An Experimental Test of Loss Aversion
This paper experimentally investigates a preference condition for loss aversion in the framework of cumulative prospect theory (CPT). We propose the concepts of absolute and relative loss premiums in order to measure the extent of loss aversion and to derive notions of increasing, constant, and decreasing loss aversion. While in only one of the 28 choice situations analyzed loss neutrality and loss seeking can be rejected, about 51 percent of all choices are loss averse and, due to the large extent of loss aversion revealed by these choices, the average loss premium is positive for most choice situations. Female subjects exhibit both a more frequent occurrence and a larger extent of loss aversion. Copyright 2002 by Kluwer Academic Publishers
If you experience problems downloading a file, check if you have the proper application to view it first. In case of further problems read the IDEAS help page. Note that these files are not on the IDEAS site. Please be patient as the files may be large.
As the access to this document is restricted, you may want to look for a different version under "Related research" (further below) or search for a different version of it.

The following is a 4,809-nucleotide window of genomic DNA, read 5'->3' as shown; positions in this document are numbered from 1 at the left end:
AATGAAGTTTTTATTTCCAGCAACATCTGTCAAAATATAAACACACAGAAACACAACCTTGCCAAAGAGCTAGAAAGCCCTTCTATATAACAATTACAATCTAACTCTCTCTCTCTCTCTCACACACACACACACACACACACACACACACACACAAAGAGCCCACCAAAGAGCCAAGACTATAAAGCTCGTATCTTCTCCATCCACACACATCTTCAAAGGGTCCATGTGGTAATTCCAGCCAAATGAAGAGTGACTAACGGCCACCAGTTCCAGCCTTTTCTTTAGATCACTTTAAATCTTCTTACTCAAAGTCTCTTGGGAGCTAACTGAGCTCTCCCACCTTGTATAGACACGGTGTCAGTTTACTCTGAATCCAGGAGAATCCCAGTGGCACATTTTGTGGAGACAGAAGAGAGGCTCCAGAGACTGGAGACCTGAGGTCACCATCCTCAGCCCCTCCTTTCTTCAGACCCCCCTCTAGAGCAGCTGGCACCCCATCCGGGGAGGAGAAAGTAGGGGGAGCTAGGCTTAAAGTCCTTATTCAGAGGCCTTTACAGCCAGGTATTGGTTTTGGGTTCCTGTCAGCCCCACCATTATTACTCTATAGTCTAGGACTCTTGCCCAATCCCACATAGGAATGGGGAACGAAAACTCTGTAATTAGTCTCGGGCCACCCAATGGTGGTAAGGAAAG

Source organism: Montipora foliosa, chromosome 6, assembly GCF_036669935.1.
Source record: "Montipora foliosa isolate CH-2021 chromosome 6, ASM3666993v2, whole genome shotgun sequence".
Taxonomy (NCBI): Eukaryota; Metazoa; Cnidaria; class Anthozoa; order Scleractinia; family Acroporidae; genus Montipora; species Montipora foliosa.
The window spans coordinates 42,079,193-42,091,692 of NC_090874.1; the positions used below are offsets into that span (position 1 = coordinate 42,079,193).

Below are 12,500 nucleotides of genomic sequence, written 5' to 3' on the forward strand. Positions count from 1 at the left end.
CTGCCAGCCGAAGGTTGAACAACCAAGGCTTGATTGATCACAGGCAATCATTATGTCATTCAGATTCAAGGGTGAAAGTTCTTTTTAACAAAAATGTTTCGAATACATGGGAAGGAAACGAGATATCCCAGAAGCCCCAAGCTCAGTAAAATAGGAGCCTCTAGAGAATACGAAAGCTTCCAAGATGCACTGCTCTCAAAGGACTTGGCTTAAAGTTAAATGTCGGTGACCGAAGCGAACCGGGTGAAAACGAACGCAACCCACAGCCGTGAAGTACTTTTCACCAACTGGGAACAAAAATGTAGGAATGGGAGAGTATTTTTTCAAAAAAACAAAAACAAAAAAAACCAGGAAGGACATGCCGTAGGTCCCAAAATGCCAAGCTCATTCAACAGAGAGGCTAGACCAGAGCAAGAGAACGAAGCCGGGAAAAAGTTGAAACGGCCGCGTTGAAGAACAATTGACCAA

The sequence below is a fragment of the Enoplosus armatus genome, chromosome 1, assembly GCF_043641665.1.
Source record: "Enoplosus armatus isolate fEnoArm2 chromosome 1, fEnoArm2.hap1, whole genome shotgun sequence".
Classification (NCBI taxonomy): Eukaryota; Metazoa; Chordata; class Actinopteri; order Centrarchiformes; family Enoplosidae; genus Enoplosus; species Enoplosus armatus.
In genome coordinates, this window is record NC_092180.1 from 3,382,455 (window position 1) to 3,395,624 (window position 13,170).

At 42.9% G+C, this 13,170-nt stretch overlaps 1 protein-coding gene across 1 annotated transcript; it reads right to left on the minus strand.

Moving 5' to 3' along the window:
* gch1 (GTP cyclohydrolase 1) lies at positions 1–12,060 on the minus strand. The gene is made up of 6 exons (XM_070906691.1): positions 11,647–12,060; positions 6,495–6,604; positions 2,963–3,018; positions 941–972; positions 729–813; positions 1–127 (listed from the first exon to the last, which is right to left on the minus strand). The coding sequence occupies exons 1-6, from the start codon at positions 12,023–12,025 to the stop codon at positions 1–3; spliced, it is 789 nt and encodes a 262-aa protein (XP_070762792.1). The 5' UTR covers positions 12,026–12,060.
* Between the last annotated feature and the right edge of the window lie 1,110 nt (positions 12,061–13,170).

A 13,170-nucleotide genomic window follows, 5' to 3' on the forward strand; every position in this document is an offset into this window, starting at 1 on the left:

Volume (Year): 25 (2002)
Issue (Month): 3 (November)
|Contact details of provider:|| Web page: http://www.springer.com|
|Order Information:||Web: http://www.springer.com/economics/economic+theory/journal/11166/PS2|
When requesting a correction, please mention this item's handle: RePEc:kap:jrisku:v:25:y:2002:i:3:p:233-49. See general information about how to correct material in RePEc.
For technical questions regarding this item, or to correct its authors, title, abstract, bibliographic or download information, contact: (Sonal Shukla)or (Rebekah McClure)
If you have authored this item and are not yet registered with RePEc, we encourage you to do it here. This allows to link your profile to this item. It also allows you to accept potential citations to this item that we are uncertain about.
If references are entirely missing, you can add them using this form.
If the full references list an item that is present in RePEc, but the system did not link to it, you can help with this form.
If you know of missing items citing this one, you can help us creating those links by adding the relevant references in the same way as above, for each refering item. If you are a registered author of this item, you may also want to check the "citations" tab in your profile, as there may be some citations waiting for confirmation.
Please note that corrections may take a couple of weeks to filter through the various RePEc services.